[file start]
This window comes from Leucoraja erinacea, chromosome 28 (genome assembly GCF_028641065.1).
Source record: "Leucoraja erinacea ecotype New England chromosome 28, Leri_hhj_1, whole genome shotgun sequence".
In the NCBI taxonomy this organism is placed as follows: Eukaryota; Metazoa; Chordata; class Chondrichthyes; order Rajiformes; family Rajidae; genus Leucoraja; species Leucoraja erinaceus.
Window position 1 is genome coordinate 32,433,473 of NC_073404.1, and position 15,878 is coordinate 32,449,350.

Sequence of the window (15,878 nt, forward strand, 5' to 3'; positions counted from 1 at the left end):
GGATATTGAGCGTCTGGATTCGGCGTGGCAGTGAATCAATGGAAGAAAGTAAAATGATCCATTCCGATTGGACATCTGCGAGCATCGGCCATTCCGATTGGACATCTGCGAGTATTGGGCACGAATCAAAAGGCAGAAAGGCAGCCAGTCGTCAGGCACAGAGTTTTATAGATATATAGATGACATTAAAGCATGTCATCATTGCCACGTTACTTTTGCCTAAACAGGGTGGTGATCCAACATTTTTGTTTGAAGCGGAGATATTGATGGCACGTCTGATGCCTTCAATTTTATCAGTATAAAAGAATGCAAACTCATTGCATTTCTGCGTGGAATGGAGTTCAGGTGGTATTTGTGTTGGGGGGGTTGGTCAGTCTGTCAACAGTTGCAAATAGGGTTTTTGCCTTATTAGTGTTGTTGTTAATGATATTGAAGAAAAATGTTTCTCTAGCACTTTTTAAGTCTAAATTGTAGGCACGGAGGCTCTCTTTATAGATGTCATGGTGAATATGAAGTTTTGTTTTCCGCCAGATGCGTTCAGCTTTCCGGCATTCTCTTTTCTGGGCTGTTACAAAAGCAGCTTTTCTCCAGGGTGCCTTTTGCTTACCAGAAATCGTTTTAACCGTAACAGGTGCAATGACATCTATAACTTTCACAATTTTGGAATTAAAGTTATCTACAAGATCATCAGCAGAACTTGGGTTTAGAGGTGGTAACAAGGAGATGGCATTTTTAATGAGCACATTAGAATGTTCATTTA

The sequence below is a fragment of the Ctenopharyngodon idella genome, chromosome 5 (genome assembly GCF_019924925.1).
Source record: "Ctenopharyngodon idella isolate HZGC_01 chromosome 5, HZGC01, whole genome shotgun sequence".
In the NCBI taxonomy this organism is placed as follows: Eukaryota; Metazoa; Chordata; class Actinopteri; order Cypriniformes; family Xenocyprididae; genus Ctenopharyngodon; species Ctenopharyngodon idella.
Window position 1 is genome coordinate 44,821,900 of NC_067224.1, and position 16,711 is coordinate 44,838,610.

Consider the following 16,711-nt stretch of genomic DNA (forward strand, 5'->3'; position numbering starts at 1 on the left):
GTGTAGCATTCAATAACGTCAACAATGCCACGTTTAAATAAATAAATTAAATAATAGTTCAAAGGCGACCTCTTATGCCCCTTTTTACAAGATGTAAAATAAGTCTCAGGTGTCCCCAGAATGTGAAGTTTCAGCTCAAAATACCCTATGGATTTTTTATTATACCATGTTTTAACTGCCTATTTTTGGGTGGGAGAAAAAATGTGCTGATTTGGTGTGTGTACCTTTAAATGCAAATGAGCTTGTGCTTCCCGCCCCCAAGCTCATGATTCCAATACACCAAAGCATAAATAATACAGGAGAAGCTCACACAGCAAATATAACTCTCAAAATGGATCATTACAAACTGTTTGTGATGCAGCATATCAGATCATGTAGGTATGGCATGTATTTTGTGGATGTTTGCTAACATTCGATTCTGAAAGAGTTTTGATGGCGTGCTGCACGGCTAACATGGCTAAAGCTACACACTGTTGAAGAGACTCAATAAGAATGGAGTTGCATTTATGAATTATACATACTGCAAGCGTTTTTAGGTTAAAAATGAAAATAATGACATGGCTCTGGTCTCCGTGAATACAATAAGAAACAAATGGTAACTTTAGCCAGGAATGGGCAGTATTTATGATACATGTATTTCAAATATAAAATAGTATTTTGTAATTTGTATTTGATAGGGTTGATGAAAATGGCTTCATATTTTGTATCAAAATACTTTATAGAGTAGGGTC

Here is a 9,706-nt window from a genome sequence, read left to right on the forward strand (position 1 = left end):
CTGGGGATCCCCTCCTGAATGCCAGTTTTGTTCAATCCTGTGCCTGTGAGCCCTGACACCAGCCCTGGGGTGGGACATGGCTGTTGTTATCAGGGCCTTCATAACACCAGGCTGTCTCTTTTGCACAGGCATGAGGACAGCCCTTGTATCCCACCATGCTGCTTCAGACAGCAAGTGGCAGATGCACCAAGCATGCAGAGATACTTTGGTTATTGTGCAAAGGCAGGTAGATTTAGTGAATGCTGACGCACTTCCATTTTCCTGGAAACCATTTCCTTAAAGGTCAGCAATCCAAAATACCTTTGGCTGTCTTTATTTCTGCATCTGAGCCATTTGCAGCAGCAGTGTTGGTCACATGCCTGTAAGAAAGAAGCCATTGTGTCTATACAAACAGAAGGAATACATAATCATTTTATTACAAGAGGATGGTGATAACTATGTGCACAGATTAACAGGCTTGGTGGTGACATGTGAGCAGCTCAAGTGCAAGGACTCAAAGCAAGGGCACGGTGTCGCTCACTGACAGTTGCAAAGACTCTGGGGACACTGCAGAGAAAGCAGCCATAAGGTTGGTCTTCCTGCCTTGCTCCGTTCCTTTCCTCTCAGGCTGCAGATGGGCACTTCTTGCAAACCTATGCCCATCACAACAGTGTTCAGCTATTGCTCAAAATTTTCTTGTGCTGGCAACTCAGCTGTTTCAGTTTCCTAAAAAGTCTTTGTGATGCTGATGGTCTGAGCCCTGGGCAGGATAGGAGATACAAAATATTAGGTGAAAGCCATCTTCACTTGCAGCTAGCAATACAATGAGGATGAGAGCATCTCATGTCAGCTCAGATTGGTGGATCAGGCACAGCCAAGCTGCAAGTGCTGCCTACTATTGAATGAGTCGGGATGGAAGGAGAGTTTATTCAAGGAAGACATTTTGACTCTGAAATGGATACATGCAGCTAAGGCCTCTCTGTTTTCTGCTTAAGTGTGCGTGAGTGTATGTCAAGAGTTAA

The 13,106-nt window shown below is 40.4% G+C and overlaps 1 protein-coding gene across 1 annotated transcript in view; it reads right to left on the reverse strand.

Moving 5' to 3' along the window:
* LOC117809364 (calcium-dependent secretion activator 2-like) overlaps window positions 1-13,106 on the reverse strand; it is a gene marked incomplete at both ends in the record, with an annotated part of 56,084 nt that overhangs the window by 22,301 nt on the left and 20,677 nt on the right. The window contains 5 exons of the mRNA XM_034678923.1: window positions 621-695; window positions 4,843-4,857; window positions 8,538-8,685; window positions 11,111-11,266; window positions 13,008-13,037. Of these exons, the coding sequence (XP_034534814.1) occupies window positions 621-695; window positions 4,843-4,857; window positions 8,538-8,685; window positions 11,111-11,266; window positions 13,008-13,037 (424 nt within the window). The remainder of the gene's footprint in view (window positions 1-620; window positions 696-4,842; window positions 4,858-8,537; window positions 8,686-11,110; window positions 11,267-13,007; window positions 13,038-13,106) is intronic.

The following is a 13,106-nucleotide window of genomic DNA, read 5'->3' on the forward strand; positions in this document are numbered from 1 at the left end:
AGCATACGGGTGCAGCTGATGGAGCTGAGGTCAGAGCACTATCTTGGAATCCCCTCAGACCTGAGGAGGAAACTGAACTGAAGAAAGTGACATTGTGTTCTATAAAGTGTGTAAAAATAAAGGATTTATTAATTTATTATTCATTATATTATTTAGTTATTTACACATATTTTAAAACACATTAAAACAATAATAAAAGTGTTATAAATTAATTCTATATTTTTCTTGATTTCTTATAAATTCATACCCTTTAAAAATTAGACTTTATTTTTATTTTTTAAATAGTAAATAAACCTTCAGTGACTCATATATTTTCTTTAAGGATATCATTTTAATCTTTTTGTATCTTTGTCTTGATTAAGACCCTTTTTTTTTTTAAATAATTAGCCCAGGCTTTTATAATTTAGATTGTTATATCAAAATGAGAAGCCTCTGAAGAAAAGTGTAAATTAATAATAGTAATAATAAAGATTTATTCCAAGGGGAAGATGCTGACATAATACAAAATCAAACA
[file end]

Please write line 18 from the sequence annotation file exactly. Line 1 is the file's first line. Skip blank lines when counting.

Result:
The following is a 13,106-nucleotide window of genomic DNA, read 5'->3' on the forward strand; positions in this document are numbered from 1 at the left end: